Press start, right click on Computer and then select Manage, a window should open up, double click Storage, double click Disk Management, and wait for it to load up, you should then see disk 0, disk 1 etc... there'll only be more than those 2 if you have more than 2 drives connected, that includes USBs and external hard drives. Disk 0 should contain your boot partition and OS as it's your main drive, disk 1 will most likely be your SSD if theres no other drives connected, you should see in the partitioning area as it being Unallocated, right click on the Unallocated space and select New Simple Volume, you should then be greeted with the New Simple Volume Wizard, click Next, this is where you configure the amount of space the partition will contain, it will automatically select all the avalible space, if you are happy with that click Next, it will automatically assign the nearest drive letter, the letter selected will depend on how many other drive connected and if you have an optical drive (CD/DVD drive), just click next, the File System will auto select NTFS and Allocation Unit Size should auto select Default, the Volume label can be left as is if you so wish or you can change it to something more recognisable such as "SSD", what ever label it's given will be the drive name in Computer area, the last two tick boxes can be left as they are, click Next and you should then be given the overview of the settings, if they are fine click Finish if not click Back till your reach the area where the settings are incorrect, your partition will now be created, I have before experienced it not giving it a drive letter, so relook in the partitioning are for that drive and it should have the label you created and a drive letter (if its there then thats fine, if theres no assigned letter, right click and select Change Drive Letter and Path..., click Add, then Ok on the dialog box and it should now have a letter), its size and format (NTFS) and say Healthy (primary partition). You have now successfully created a partition, close the window and open up Computer and your SSD should be listed.

Getting the best out of your SSD
To get the best out of your SSD, it would be a wise idea to install your OS on there and any other frequently used programs and your games, programs you don't use very often you should install on the HDD as well as files like documents, pictures and music. Your SSD is great for speed but not for storage, every time a file is written to the SSD, it degrades the chips inside ever so slightly, but reading from the SSD isn't as bad, therefore constantly changing files that are kept on the SSD like a document will degrade it faster than something else like reading the OS or reading the game files, and most word processing programs like MS Word create a temp file of the document in that folder (which adds more writing to the SSD) and then writes it to the actual file after the document is saved, when the document is then closed, it has to delete the temp file and re-write the values on the SSD to 0 or null being the same thing.
It's also advantageous to move as many programs's temp folders as possible to the HDD as these will be the areas where a lot of reading and writing will happen, and other folders like Downloads, Documents, Pictures etc... Can have there default locations moved to the HDD so when you save something in there it will be saved to the HDD not the SSD but still look like there in the default locations so you would have to go to Computer, then open your HDD and sift through to find your folder containing your documents etc... So what I'm saying here, by moving its default location, you could still go to Libraries and open up the Documents folder like you usually would to access the files within only the files are stored on the HDD not the SSD :)  To do this it would be advisable to create the necessary folders on the HDD ie Documents, Pictures, Music etc.. Then go back to your Libraries area, right click on one, click Properties, Include Folder, navigate to the corresponding folder on the HDD and select, then click Set Save Location, it should now have a tick next to the HDD path, do this with all the Library folders and job done.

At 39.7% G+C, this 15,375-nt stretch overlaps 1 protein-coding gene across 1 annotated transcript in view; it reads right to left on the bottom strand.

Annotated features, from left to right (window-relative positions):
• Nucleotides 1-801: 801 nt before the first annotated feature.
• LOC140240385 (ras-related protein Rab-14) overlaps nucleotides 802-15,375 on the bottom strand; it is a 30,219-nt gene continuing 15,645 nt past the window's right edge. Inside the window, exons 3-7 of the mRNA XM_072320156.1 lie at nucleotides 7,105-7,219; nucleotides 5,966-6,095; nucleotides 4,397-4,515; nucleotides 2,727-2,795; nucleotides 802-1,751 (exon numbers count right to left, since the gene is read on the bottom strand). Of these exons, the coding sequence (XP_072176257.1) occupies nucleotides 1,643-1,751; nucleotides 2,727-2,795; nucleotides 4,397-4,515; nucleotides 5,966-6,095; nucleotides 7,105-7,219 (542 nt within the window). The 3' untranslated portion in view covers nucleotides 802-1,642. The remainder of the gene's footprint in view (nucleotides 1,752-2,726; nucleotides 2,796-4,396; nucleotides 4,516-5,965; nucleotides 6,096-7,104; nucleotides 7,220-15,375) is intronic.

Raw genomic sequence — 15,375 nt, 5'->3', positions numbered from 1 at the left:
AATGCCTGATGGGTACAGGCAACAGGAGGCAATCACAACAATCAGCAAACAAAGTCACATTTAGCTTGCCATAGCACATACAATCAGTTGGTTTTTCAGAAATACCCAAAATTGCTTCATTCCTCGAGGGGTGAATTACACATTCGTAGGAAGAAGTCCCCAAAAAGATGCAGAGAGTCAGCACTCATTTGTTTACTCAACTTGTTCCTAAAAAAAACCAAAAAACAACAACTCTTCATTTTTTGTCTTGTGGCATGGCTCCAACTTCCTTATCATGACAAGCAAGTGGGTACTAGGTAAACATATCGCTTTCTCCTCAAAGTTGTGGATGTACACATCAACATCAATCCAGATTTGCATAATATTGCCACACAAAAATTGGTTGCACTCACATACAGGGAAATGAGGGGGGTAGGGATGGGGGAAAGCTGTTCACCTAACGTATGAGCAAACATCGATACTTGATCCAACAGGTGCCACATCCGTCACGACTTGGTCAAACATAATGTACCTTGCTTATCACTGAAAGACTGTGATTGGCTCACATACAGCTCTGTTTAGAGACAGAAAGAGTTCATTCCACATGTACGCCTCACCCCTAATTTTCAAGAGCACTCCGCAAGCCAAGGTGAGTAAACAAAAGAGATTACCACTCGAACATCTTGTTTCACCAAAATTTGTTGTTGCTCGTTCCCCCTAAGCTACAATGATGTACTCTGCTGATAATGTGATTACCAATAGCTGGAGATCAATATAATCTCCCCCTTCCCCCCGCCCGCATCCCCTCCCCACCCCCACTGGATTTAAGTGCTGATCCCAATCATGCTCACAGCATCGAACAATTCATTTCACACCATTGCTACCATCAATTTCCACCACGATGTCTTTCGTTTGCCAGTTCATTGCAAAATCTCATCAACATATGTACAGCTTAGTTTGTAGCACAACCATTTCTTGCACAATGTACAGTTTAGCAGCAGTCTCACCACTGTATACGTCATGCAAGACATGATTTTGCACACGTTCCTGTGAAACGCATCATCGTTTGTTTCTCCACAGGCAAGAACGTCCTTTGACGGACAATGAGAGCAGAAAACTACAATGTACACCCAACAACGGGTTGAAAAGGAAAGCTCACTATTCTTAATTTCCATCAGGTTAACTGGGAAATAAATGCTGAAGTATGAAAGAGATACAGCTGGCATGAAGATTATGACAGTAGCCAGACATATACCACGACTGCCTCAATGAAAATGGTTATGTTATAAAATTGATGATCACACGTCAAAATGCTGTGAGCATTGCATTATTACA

Things you should know
Another thing to note with SSDs is that while it's good to defrag a HDD, it's bad to defrag a SSD, you can by all means continue to defrag the HDD, just make sure the settings to defrag the SSD are off, this process reorders files on the drive so that they are accessible faster however, on an SSD it's read and write speeds are then same across the entire drive so there's no need and also adds to the amount of writes to the drive. Also filling them up to the brim with data is also bad for the drive...

Some more info
There's an article here about SSDs if you'd like to read http://lifehacker.com/5932009/the-complete-guide-to-sol...
And another article here I strongly suggest reading more so than the first http://www.howtogeek.com/165472/6-things-you-shouldnt-d...

I hope my extremely long and eye straining post helps :D 
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March 12, 2014 9:30:27 PM

Thanks for the help. I've successfully allocated the space on my SSD. I don't know what changing to AHCI mode in my SATA controller should do, but for the moment, I'll just put that off. In the mean time, I'll try installing a game or two and see how it runs. Good to know about how writing too much to the drive will kill it. Need to think on diverting my temporary files to my HDD, but again, I'll leave that for later. For now, I think I'll try testing how I want to mod my game on the HDD before installing it on the SSD.
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March 12, 2014 11:11:30 PM

Ahh brilliant!
Don't bother changing to AHCI, I only said that because I thought you meant the actual computer couldn't see the SSD.

And yes, testing the mods on the HDD would be a great idea before placing them on the SSD.

A little more info, I believe each block on the SSD can withstand between 2,000 - 3,00 R/W cycles, and SSDs have extra hidden storage thats used when other blocks start to fail ;)  but there is a limit. And a reason to why you shouldn't fill the SSD up is because data is stored in blocks so the actual size of the block is different to the amount of data contained within, there could be empty space on the end of some blocks and if all other blocks contain data it will read the data from blocks that's not completely filled, and write back to the block filling it with data, so this adds extra R/W cycles to the SSD, that's why you don't want to fill it up (about 75% atmost is recommended).

Another article you may find useful http://www.storagesearch.com/ssdmyths-endurance.html